Social Security and Retirement Benefits
For most people, the younger you are, the less you think about Social Security. If you are in your 40’s, 50’ or 60’s, the retirement benefits start gaining more importance.
The early death of a parent or spouse can also trigger a need to learn more.
That’s when the questions and tax implications begin:
- How much Social Security can I hope to receive?
- How is my social security taxed after I reach full retirement age?
- Can a divorced spouse collect from an ex-spouse’s benefits?
- My children are receiving Social Security benefits. How is that benefit taxed?
- I am considering not taking retirement until 70. What are the benefits, if any?
How Much Social Security Can I hope to Receive?
Most sole practitioners and small business owners spend considerable effort each year to reduce their taxable incomes. They gather receipts to document every possible allowable expense.
S – Corporations reduce taxable income to the individual. A business that forms an S-Corporation can allocate a portion of the business revenue after expenses to wages, and the rest as a distribution to shareholders.
That means only the salary portion will be liable for self-employment tax (employer and employee portion = 15.3%) and the distribution portion will be taxed as regular, rather than employee earned income.
At $100,000, if you allocated $50,000 to salary and $50,000 to distribution to the shareholder (which includes you), that represents a considerable tax break on employment taxes. What would your monthly benefit be if you reported all 100K as payroll?
The income tax remains the same, 100K is still the income but the self-employment on the “2nd” $50k would be $6,500. If you hope to draw more social security benefits at retirement it is an option to explore.
If, like many Americans, Social Security is one of your only retirement benefits – now is the time to take a closer look at that strategy.
Social Security benefits are calculated on up to 35 years of employment. The formula is based on “average indexed monthly earnings.” They then take the years with your highest indexed earnings. See where this is going?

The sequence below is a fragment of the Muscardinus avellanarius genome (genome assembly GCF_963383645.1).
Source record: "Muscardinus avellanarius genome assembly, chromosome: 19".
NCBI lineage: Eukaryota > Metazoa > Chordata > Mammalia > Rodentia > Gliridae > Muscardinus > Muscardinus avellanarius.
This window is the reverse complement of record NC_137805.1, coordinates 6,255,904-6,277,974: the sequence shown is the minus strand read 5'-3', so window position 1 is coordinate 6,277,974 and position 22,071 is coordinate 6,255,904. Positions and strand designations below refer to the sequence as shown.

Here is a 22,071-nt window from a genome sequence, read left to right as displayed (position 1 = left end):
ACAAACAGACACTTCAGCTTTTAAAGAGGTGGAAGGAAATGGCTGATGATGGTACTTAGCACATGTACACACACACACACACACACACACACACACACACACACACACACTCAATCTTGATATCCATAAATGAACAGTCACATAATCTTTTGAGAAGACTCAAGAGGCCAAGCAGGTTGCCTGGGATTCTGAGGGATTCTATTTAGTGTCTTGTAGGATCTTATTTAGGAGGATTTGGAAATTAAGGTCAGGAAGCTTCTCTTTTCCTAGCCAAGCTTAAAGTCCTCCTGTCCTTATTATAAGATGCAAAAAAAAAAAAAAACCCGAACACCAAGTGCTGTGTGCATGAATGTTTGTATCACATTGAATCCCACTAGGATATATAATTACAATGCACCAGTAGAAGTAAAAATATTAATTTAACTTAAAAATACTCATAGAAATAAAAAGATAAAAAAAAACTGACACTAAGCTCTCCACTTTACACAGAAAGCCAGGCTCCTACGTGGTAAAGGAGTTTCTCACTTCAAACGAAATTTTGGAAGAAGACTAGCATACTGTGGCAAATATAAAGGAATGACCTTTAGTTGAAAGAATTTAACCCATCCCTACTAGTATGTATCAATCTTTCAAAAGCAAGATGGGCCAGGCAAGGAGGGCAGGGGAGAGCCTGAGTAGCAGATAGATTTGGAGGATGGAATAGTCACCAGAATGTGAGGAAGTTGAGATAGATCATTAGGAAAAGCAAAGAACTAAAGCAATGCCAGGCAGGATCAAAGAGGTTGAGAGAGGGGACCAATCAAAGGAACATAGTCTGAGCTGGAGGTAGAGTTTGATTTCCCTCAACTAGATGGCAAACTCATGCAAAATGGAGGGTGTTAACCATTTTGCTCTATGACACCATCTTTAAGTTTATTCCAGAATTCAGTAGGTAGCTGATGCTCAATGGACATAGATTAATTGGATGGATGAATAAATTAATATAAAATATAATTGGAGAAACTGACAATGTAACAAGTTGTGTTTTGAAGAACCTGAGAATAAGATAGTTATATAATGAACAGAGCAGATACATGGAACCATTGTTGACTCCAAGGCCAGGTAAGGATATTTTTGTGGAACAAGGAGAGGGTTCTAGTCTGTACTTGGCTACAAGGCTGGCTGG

If you hope to draw more in Social Security benefits at retirement, you will need to show higher earnings. You can do that as easily as not taking all those allowable expenses you’ve gathered through receipts all year. A radical thought to be sure.
But how much more earnings do you need to show, for how long and what is the breakeven point? Your tax planning professional can help with that.
Your age now, your earning range, your target retirement age goal and your projected life expectancy all come into play.
Social Security provides an array of calculators if you want to tackle your figures.
How is My Social Security Taxed after I Reach Full Retirement Age?
The chart below details the tax thresholds.
Can a Divorced Spouse Collect from an Ex-Spouse’s Benefits?
The simple answer is – yes. The process to qualify is a bit more complicated, with the requirements provided in great detail on the Social Security site related to divorced spouses.
To qualify at all, you must have been married for 10 years or more. The SS department will ask for documentation. Of interest to some – Your ex-spouse is not affected by your claiming this benefit and he or she is not informed. How much you may be eligible to receive is based on the difference between your own benefits and your spouse’s benefit amount.
My Children are Receiving Social Security Benefits. How is that Benefit Taxed?
If the child has no other income they will not owe taxes on SS benefits.
- Does each child file his/her own tax return?
Yes, the child reports the SS on his/her own tax return. If the child earns wages while collecting SS benefits from a parent or grandparent, the same earning ceilings apply as those in the chart above. The SS site offers an earnings calculator to determine whether anyone will owe taxes due to earnings.
- Can a parent still take the child as a dependent?
The parent can take the child as a dependent if providing more than 50% support. Support is considered a residence, food, medical insurance and expenses, and clothing. It does not include education.
I am Considering not Taking Retirement Until 70. What are the Benefits, if any?
There are a number of considerations. Are you still receiving income from employment as an employee or as a self-employed individual? Based on the tax thresholds chart (above) you could end up paying income tax on the earnings you receive.
And then there is the question of how long you will collect. The benefit significantly increases if you wait, but that will only benefit you in total payouts received if you live long enough to make up for the years that you forgo collecting.
You can also go to the Social Security site that provides a number of options for you to check on your own earning history. My Social Security is the government run site where you sign up for a free on-line account. If you follow the link, the first page contains how-to-videos and information on how to get started.
If these questions, or others still leave you wondering about the tax implications of your choices, contact our Corte Madera office today to get more information about your tax planning options.